Ross Kemp uncovers animal abuse at Neverland in 'Searching for Michael Jackson's Zoo'
A Ross Kemp documentary about the exotic animals kept by late singer Michael Jackson has uncovered their mistreatment, including upsetting details about his pet chimp Bubbles' life.
Searching for Michael Jackson's Zoo with Ross Kemp sees the former EastEnder and documentary maker go on a journey across the US to trace the animals kept at the Neverland ranch who were sold off after he moved.
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The ITV documentary reveals elephants were kept in shackles and beaten with a bullhook, giraffes were sold on to irresponsible owners who made them seriously ill through poor care, and animals were frequently kept in cages that distressed them after being taken from their families in traumatic conditions.
Kemp speaks to renowned conservationist and chimp expert Dr Jane Goodall about her visit to Neverland, where she gives chilling details of what she observed.
Talking about Jackson's pet chimp Bubbles, who he dressed up in clothes and took out in public with him, she says: "I certainly reprimanded him about Bubbles, I reprimanded him about chimps shouldn't be taken from their mothers, they shouldn't be used in entertainment.
"He looked at me and he said, 'you wouldn't approve of a chimp being hit over the head would you?'."
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Goodall continues: "Bubbles was hit when he did something wrong. He said once he had been hit across the room. I said, 'Michael did you think that was alright?' He said, 'No, not really.'"
She adds that "the whole situation was horrendous" and tells of the "terrible" conditions which included a small bear crying in a cage after being taken from its mother.
Goodall says she showed Jackson footage of chimps kept in circuses and labs in the hope of prompting him to donate money to helping rescue them from captivity, but was shocked by his reaction.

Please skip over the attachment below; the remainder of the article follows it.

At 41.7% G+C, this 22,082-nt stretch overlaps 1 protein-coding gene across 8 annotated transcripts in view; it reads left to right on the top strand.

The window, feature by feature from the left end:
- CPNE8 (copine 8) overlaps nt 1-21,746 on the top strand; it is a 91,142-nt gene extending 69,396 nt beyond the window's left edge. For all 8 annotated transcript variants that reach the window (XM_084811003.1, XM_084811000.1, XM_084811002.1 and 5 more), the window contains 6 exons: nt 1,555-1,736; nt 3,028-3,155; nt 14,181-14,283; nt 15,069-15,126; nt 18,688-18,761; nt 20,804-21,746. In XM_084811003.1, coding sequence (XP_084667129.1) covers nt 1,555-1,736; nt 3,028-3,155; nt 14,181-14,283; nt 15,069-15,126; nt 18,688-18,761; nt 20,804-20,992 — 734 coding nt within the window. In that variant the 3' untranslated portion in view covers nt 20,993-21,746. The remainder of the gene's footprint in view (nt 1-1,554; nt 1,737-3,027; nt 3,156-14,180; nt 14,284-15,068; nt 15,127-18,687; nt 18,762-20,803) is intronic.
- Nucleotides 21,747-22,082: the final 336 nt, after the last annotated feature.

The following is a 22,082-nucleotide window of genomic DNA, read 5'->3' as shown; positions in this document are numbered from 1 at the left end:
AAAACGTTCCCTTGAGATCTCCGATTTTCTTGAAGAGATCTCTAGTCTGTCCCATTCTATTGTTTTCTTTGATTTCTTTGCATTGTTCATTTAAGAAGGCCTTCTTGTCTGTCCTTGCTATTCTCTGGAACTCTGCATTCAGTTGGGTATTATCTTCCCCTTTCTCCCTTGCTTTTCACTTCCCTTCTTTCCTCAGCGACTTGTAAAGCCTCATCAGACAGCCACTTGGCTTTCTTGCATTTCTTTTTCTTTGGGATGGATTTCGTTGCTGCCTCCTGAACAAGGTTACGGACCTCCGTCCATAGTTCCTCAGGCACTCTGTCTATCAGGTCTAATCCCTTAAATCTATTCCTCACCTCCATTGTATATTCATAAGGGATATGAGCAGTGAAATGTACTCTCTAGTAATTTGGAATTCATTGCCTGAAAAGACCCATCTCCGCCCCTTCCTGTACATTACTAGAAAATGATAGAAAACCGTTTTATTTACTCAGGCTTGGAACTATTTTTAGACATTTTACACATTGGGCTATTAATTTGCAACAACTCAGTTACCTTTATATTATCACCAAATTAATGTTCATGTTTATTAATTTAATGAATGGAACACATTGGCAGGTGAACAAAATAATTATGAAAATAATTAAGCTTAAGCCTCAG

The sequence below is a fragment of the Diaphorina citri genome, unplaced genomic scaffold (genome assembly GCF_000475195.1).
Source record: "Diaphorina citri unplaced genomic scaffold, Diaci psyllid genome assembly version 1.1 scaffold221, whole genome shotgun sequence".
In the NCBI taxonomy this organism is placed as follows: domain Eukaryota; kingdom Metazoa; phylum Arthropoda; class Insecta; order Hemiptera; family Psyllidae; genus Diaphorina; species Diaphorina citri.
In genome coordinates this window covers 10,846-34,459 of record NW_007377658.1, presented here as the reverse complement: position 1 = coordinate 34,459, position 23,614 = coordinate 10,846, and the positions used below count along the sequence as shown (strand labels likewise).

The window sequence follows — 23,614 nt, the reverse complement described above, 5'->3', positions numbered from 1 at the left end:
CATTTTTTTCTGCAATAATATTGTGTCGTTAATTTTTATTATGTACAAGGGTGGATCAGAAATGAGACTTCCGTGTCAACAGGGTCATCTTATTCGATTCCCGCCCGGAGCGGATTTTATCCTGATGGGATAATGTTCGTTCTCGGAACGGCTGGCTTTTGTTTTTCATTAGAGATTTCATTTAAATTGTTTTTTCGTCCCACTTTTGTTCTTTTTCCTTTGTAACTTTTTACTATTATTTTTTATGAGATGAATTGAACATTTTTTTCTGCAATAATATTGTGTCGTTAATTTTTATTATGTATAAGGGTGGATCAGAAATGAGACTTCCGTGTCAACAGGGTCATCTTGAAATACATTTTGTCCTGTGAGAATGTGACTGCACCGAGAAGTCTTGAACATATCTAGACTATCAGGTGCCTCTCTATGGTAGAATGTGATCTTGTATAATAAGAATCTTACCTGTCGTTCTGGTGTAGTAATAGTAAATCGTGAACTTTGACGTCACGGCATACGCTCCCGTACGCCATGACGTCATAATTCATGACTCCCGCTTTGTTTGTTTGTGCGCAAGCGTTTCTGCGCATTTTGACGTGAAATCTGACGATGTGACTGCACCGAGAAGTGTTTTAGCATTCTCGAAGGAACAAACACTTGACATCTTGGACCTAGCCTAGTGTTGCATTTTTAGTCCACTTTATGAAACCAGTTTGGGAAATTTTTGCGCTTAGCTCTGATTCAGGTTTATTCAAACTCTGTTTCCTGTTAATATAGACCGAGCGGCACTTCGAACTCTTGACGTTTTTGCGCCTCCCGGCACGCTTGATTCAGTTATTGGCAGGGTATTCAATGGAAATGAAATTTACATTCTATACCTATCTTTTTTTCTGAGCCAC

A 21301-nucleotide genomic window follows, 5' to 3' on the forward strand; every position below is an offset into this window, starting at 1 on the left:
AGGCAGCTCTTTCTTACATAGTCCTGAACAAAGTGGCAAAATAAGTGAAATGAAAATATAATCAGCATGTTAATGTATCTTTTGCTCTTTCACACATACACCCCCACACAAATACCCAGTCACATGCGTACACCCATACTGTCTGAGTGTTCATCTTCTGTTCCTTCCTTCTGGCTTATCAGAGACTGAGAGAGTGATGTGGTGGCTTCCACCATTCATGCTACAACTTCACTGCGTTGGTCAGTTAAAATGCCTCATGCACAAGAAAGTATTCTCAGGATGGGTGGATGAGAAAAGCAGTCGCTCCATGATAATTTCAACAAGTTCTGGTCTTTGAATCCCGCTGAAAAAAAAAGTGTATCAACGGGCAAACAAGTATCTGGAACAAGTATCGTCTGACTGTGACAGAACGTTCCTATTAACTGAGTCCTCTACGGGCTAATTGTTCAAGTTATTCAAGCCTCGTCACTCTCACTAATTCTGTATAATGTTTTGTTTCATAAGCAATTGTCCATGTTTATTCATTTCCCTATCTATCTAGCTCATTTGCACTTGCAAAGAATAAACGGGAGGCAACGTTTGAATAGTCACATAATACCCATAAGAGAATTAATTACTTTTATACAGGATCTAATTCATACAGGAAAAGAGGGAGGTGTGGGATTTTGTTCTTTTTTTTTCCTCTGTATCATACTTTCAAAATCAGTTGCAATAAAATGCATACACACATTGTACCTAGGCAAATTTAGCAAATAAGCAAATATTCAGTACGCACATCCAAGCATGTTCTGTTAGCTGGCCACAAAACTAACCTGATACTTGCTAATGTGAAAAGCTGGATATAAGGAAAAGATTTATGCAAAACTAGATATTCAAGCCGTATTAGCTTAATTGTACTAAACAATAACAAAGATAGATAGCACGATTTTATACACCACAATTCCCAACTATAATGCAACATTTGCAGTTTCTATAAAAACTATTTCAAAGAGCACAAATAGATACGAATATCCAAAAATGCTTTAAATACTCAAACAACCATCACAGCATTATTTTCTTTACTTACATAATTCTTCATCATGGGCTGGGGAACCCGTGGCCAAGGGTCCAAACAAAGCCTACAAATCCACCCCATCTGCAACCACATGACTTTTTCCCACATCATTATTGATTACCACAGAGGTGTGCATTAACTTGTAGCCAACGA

She says: "He had this smile on his face and I said how can you be smiling at this little chimp in a lab cage that's 22 inches by 22 inches?"
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The documentary's producer Johnny McDevitt spoke to The Telegraph about making the show and what they had discovered.
Jackson had been accused of abusing children during his life and in further allegations that emerged after his death, but when talking about his supposed love of animals had compared animal cruelty to hurting children.
McDevitt said: "For a music star who portrayed himself as a child in a man’s body and with the things he said about animals: ‘How could anyone ever hurt an animal? It would be like hurting a small child…’
"Did he know [about the mistreatment of the animals]? Could he be excused? It didn’t take long for me to see that as a fallacy."
He added: "His employees said he did due diligence on his animals, that he had time to research the ancillary parts of his life. He knew who he was buying Ali and Baba from. Could it be plausible that this billionaire of a star with a huge staff could be so busy that he overlooked the details of animal husbandry?"
Searching for Michael Jackson's Zoo with Ross Kemp airs tonight (Wednesday) at 9pm on ITV.
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